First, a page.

? [But] teaching is incomplete whenever being a Teacher lacks substance and subject matter: what any course is about[?]If teaching overwhelms its subject matter, then the sense of any future is weakened. Students will live-out their lives, but they don't truly live them.

As the Teacher is critical and thoughtful, dialogue is useful in enabling, inviting students to think. Dialogue can open up areas to questions whose paths toward solutions require critical thought and self-criticism. . [?]

It is an obligation of teaching that Teachers be judges. This is no simple task, neither to contemplate nor to exercise. This is a terrain of some vastness. [?]Teaching as Dialogue offers no direction here, only some analysis; neither prophecy nor certain prediction. It dodges, feints, and side-steps the issue by urging that Teachers direct students to engage in critical self-judgment...just as their Teacher.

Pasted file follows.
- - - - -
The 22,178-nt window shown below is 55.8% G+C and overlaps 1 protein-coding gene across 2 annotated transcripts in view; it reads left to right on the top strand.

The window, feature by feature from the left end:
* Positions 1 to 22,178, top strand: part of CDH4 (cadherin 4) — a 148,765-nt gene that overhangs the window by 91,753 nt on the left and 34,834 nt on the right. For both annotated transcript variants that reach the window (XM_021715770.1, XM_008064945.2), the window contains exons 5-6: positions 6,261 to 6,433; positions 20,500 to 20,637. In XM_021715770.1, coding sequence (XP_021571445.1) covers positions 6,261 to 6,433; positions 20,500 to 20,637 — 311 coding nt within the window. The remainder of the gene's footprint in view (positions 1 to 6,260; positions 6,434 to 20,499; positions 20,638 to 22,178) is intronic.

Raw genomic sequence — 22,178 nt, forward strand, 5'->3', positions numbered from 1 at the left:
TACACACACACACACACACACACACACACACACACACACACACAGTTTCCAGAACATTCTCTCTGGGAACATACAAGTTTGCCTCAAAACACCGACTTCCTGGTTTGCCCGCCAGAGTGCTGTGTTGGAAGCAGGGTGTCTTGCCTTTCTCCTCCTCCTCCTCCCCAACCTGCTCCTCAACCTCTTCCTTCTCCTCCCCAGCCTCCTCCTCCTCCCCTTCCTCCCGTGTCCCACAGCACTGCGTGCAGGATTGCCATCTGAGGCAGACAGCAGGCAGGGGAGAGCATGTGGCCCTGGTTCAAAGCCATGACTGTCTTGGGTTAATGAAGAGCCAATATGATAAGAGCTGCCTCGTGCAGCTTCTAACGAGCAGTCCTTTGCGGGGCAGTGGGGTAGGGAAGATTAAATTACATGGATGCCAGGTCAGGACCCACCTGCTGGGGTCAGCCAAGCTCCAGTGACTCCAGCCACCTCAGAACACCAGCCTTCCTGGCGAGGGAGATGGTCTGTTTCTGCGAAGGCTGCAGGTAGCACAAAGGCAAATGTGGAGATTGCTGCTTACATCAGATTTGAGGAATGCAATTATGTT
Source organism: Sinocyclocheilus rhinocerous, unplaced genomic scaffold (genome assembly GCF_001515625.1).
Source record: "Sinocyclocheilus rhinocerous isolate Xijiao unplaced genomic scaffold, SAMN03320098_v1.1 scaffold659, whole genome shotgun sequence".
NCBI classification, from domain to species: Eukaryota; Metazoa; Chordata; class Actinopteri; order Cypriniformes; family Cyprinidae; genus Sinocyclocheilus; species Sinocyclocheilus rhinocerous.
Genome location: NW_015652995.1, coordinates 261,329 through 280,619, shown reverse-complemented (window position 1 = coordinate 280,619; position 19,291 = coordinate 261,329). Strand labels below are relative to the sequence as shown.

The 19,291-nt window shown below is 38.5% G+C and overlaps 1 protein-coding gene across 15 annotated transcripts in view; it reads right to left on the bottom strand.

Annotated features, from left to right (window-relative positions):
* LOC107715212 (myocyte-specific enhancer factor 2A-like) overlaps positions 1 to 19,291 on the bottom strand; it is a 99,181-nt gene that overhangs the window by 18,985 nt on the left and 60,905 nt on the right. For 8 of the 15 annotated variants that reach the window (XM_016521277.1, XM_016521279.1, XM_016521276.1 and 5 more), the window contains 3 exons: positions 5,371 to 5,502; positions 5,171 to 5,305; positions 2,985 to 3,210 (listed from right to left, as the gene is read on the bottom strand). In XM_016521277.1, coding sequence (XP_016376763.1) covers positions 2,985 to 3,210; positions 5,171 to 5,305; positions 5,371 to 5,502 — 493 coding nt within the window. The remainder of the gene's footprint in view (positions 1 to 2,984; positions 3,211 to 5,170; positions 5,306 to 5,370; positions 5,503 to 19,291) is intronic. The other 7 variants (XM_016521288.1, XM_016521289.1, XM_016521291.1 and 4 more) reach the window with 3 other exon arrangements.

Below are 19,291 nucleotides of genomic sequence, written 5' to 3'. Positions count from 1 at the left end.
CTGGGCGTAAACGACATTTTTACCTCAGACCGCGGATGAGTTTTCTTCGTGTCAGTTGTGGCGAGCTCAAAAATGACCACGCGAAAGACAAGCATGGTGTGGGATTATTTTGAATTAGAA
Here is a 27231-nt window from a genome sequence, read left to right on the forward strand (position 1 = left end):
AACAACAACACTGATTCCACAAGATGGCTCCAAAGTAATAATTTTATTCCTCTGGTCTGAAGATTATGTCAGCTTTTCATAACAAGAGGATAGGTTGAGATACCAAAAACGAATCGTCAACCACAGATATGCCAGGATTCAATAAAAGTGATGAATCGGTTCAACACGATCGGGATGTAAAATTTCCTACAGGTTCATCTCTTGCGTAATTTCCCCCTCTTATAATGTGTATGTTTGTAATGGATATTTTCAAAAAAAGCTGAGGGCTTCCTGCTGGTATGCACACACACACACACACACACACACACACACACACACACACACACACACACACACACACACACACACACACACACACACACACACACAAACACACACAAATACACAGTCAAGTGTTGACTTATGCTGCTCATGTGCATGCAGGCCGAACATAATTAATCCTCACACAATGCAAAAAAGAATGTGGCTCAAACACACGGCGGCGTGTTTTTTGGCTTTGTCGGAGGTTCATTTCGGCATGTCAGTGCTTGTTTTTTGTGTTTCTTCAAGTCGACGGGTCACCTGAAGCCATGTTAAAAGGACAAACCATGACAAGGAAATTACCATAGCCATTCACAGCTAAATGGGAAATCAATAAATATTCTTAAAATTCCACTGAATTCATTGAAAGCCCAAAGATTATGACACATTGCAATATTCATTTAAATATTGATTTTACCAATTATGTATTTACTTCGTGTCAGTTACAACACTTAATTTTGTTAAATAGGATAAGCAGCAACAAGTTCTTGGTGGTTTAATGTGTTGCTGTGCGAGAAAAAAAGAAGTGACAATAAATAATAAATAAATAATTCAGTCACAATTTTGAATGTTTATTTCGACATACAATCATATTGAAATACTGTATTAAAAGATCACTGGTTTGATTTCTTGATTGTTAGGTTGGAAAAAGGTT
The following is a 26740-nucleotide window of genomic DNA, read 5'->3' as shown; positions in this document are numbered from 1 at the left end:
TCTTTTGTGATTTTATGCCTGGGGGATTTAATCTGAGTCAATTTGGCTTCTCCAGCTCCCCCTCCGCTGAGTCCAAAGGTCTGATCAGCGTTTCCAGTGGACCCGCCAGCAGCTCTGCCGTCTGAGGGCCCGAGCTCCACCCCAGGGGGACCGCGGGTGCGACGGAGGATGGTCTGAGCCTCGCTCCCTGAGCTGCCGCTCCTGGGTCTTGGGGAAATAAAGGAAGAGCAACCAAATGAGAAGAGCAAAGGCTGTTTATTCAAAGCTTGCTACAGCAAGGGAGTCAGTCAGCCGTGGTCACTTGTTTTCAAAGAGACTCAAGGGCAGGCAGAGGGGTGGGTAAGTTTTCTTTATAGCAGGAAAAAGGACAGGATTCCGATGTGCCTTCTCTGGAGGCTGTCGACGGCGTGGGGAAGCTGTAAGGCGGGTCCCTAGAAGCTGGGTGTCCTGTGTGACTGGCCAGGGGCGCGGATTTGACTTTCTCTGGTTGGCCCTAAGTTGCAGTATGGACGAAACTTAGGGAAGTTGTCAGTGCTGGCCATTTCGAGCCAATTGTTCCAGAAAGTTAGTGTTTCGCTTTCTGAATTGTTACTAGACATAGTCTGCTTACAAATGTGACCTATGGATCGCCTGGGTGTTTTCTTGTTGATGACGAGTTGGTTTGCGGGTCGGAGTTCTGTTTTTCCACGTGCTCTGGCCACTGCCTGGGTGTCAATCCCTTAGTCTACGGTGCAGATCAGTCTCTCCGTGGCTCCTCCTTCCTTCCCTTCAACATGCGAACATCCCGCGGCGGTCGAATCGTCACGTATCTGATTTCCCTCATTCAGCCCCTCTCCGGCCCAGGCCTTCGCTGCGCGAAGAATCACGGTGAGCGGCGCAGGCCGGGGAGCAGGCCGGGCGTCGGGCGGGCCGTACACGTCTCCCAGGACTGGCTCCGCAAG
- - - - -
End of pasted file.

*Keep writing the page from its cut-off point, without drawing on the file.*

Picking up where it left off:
Here the best the Teacher can do is provide an intellectual and personal esthetic: not only toward what is good or true, but the sense that there will always exist paths toward increasing knowledge for critical thought and judgment; that such paths will remain available; that the Teacher and her teachings through dialogue will help reveal where those paths may be found. What is called inspiration is the sense that each student will be able to search those paths in one's own futurity, and find firm groundings along the paths and by-ways of one's Teacher. [?]

On the other hand certifying the value of each student as a real person deserving of full human beingness, is a primary political act. Real, but incomplete; needing to be broader, deeper, and confirming a long life whose possibilities remain immanent. The Teacher who enters into dialogue, who studies the vulnerabilities, who has been granted the right to judge, must judge and say what that judgment is. In the same breath the Teacher can affirm that change and growth are aspects of forward movement and offer a model of that towardness in their continuing presence.